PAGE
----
Tuesday, January 15, 2013

Remarks at the White House - by James Hansen

Remarks at the White House1

15 January 2013
James Hansen, screenshot

Let us return for a moment to election night 2008. As I sat in our farm house in Pennsylvania, watching Barack Obama's victory speech, I turned my head aside so my wife would not see the tears in my eyes. I suspect that millions cried. It was a great day for America.

We had great hopes for our new President. It is appropriate, it is right, in a period honoring Martin Luther King, to recall the hopes and dreams of that evening, and the hopes and dreams that we…will… never  -  give up.

We have a dream – that our President will understand the intergenerational injustice of human-made climate change – that he will recognize our duty to be caretakers of creation, of the land, of the life on our planet – and that he will give these matters the priority that our young people deserve.

We have a dream – that our President will understand the commonality of solutions for energy security, national security and climate stability – and that he will exercise hands-on leadership, taking the matter to the public, avoiding backroom crippling deals with special interests.

We have a dream – that the President will stand as firm as Abraham Lincoln when he faced the great moral issue of slavery – and, like Franklin Roosevelt or Winston Churchill, he will speak with the public, enlisting their support and reassuring them.

It is not easy to find an Abraham Lincoln or a Winston Churchill. But we are here today looking to find that in you, Mr. President. And until you summon it within yourself, let me assure you that we will return, and our numbers will grow.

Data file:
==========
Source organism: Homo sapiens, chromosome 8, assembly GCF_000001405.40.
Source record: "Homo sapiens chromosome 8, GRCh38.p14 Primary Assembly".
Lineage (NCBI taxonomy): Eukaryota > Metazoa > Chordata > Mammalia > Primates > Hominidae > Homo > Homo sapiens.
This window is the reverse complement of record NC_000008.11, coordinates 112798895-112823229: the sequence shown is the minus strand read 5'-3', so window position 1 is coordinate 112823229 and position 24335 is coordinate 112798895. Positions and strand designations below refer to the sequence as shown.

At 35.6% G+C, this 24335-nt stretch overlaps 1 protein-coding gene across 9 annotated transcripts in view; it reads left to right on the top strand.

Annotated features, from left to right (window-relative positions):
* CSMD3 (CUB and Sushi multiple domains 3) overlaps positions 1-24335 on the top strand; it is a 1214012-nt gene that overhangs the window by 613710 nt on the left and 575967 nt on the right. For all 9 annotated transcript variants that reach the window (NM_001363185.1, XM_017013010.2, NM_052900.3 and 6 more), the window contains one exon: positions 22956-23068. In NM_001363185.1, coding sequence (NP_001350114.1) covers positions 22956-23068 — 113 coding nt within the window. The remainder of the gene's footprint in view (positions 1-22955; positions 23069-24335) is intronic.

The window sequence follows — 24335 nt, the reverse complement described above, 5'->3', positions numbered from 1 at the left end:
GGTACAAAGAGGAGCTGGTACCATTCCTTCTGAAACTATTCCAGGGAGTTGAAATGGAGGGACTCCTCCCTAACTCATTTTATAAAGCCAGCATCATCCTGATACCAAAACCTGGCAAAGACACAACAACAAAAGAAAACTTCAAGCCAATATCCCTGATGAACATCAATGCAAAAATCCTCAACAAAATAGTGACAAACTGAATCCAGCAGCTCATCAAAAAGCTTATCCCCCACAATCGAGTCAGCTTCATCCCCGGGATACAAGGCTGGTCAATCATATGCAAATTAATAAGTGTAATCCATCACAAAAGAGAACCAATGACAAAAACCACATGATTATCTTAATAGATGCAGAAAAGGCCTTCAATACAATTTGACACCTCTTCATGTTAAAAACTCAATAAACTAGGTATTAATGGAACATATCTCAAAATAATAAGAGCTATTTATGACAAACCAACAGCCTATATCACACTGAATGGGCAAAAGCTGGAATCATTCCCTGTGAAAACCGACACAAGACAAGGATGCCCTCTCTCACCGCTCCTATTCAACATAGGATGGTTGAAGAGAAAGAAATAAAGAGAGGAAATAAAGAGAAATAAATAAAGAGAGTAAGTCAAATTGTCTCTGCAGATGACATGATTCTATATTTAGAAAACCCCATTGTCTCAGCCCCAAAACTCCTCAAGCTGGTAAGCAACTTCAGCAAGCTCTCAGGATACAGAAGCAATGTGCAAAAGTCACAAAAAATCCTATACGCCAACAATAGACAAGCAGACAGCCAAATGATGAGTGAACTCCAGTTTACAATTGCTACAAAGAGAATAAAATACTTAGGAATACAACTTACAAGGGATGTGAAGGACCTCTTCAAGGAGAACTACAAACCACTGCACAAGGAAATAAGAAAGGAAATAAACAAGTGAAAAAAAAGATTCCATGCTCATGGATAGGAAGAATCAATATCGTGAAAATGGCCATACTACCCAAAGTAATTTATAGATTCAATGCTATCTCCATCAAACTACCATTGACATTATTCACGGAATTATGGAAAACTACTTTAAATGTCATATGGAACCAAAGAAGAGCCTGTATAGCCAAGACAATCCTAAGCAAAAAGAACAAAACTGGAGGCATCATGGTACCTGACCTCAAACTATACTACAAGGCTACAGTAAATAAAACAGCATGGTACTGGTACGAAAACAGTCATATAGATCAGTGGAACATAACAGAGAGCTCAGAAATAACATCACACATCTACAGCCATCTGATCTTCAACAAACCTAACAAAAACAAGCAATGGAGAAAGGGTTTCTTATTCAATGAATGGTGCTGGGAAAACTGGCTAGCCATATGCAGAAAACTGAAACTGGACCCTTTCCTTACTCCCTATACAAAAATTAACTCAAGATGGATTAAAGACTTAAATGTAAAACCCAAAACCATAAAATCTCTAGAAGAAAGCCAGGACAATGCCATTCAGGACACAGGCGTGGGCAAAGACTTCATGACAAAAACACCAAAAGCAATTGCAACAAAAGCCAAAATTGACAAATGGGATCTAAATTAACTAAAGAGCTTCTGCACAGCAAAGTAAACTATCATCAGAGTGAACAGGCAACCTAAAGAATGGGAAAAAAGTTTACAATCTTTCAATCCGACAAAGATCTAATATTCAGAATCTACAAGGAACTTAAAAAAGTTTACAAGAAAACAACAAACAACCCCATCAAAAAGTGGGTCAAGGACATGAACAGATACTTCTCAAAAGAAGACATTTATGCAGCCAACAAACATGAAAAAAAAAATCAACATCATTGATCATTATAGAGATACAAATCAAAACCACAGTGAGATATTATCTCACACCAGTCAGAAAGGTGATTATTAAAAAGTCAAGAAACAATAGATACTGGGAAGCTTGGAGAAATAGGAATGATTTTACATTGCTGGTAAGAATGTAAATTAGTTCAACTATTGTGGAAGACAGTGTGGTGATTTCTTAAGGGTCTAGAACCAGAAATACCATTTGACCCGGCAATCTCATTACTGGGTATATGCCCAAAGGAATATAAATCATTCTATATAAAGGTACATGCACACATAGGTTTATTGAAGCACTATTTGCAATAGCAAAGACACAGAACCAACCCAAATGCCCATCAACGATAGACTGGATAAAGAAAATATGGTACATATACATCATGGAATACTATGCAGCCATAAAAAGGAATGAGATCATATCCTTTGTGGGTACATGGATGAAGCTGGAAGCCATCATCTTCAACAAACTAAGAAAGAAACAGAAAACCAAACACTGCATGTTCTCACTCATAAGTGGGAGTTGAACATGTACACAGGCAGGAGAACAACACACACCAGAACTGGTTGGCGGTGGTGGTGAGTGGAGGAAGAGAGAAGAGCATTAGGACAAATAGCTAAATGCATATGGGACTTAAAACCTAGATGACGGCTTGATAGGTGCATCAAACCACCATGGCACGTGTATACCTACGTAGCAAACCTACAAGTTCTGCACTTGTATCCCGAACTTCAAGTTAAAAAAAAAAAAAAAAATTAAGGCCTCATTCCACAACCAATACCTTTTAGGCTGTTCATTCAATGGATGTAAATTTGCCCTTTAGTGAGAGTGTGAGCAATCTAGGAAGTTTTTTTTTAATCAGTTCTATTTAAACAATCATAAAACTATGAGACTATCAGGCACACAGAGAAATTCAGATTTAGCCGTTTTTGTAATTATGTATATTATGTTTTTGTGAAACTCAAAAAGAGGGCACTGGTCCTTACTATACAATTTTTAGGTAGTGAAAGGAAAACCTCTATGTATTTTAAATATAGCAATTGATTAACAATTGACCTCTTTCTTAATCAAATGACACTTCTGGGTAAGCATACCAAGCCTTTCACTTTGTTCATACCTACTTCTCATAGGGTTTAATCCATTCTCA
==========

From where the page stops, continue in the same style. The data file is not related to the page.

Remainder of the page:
Mr. President, we will be here until the promise of a safe world for our children and grandchildren, and your children and grand children – is not a dream. We will be here until we are assured that the history books will rightfully record – that you were the person we were looking for  - the person who turned these dreams…into reality.

1 Interfaith Moral Action on Climate, Pray-in at NY Ave. Presbyterian Church and the White House
(www.interfaithactiononclimatechange.org) on Martin Luther King's birthday.
"We are confronted with the fierce urgency of now…" Rev. Dr. Martin Luther King, Jr.

1 comment:

  1. Surely people realize that placing all your hope in one person does not make sense. Even if Obama had wanted change as soon as he did he would have been ousted in one form or another.

    They key to solving the climate problem and most of the other ones is to understand how utterly bankrupt and corrupt the political system is and how the media is part and parcel of that system controlling and shaping public opinion.

    Until we have an informed and mature public who actually want to learn anything and decide to think outside the box, they might then see through the hoax of our economic/political system and strive for a better and of course sustainable world. -i.e. the change has to come from within the body of humanity itself.

    Alas though it should be clear that isn't going to happen and therefore we can conclude that we don't meet the necessary criteria to advance humanity to the next level of living in an sustainable and intelligent society and so these simple tests like can you handle nuclear energy peacefully and responsibly, can this society have enough self-control to allow room for other species and can we spot, stop, reverse and repair a planet that is having its biosphere destroyed. It would be a foolish mistake if somehow an intelligent species could evolve and become sufficiently technically advanced to then go and contaminate not just the Earth but even further afield.